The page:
I’ve received a few comments about the first entry in my #RwenzoriDiary, including “you go, I’ll meet you back at the bottom!” Irena has been giving me tips on how to avoid blisters. (Hell, had completely forgotten to factor those into the equation). There were more sobering thoughts from my friend Harriet: she said that when she climbed the Rwenzoris, they almost had to bring her down in a stretcher after two days! (I need to find out why). Jesus, another Hasher friend (pictured in last week’s #RwenzoriDiary) warns me against frostbite… but he is interested in climbing with me. Yay! (I’ll have to ask him to keep me warm then! lol). On our field trip, I read a great account of the German Ambassador’s climb to Margherita Peak. I think I’d like to meet him and find out more about his preparations.
One of my main sources of information for my Rwenzori attempt is Andrew Roberts, a key member of our project team. Andy is best known for being the co-editor of Bradt Uganda, the definitive travel guidebook for tourists, and creator of Uganda’s most popular tourist maps.
Andy is an expert on the Rwenzori region (and everywhere else in Uganda!) He is a mine of information, with a fact, observation, map and guidebook ready for every question we asked of him. If you’re reading this blog, you absolutely have to get a copy of the Bradt Guide. I continue to learn so much from this book (updated and republished every three years).
Our team spent the first night of our trip at the White House Hotel in Kasese. Incredibly good value. For just 40,000 Ugandan shillings (just over $10 USD), I had a spotlessly clean ensuite double room. This included breakfast: the regular omelette, sliced white bread and Blue Band option. I begged for some fruit and they rummaged around in the fridge to produce some watermelon! I like the White House Hotel. It brings back happy memories of Safari field trips with the Uganda Conservation Foundation.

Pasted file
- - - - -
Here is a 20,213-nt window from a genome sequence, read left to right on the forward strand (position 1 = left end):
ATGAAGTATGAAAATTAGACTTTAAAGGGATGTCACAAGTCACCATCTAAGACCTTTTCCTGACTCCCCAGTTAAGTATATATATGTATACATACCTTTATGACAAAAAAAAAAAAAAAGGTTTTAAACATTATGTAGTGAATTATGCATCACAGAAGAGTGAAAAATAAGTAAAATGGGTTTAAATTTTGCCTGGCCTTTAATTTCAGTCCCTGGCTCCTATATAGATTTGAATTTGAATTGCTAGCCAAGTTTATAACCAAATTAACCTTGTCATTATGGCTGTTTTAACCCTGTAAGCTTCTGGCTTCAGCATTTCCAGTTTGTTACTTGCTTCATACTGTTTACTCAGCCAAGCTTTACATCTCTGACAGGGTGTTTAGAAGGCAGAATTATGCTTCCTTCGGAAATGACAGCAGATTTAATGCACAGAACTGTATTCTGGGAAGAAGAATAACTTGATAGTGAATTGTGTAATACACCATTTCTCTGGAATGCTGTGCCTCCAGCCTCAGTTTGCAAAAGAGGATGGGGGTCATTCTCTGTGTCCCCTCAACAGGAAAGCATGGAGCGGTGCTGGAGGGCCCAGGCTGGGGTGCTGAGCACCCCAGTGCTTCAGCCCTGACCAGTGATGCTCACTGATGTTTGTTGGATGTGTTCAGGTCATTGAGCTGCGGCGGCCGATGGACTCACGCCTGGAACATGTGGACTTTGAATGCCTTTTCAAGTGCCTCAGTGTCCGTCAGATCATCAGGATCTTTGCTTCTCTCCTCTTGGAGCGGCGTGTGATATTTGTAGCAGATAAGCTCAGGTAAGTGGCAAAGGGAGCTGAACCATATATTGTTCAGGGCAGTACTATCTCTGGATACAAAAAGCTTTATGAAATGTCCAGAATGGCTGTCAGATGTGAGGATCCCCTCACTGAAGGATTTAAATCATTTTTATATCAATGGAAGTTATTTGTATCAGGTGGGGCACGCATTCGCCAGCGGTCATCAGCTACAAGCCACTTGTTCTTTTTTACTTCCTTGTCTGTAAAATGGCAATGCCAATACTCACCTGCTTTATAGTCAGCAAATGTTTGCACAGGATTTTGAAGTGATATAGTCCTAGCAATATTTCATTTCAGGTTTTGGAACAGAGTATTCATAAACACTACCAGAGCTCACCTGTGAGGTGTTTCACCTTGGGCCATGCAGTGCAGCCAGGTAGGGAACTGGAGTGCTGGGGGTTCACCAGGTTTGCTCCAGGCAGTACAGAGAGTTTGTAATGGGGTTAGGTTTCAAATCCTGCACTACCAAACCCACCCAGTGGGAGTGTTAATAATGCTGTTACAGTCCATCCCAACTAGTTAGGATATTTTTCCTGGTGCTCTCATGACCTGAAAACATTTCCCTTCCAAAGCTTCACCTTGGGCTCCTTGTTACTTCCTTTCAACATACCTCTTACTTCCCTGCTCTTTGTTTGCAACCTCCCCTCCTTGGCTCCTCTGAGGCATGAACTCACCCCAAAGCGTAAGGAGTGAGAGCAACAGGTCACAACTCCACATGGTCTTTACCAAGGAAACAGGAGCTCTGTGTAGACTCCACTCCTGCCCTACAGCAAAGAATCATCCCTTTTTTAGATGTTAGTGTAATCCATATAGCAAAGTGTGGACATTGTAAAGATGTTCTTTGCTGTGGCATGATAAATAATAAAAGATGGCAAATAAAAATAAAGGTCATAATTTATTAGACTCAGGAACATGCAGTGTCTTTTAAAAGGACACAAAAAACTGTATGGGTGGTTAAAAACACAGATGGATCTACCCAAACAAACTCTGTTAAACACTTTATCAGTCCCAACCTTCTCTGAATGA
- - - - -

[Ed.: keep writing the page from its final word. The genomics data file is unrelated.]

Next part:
“Kasese is ever hot.” Kasese is always hot. This occasion was no exception. There were few people staying at the hotel this time (although it’s frequently full of expat and NGO workers) so Andy and I stumbled through the darkness to a local pork joint. The service was laughably bad. There were two items on the menu and the waitress couldn’t remember either of them. (Interested to see what write-up that gets in the next edition of the Bradt Guide!) However, one place I would definitely recommend in Kasese is the Olimaco cafe. Luckily for Albert, the brains behind the excellent Coffee at Last cafe in Makindye, they serve a great cappuccino and service was quick. Albert is our project graphic designer and branding expert.
As for the training element of this #RwenzoriDiary, I confess, I didn’t make it to my 6 o’clock exercise class. I didn’t want to stand out in the middle of the road, in the darkness, at 5.30 in the morning hailing a random boda boda. Next time I need to pre-schedule an Uber cab. A good start today though. Actually ventured inside the gym (for the first time in a very long time) and onto the running machine. I just clicked on the start button and started walking. However, before I knew it, the machine conned me into running! It felt good, until it sped up to a running speed that I am nowhere near ready for. Still, I burnt 250 calories over approximately 40 minutes and enjoyed listening to some old running tracks. I’m feeling good. I’m feeling pumped! I attended an event at the Sheraton Kampala last night. I had knocked back my second glass of wine and munched through numerous tasty samosas and other nibbles before I remembered that endless grazing ain’t part of the programme now! I can be quite greedy, but when I’m on a training mission suddenly everything changes. Today I ate fruit salad for breakfast. What feels like denial one day makes me feel stronger another day.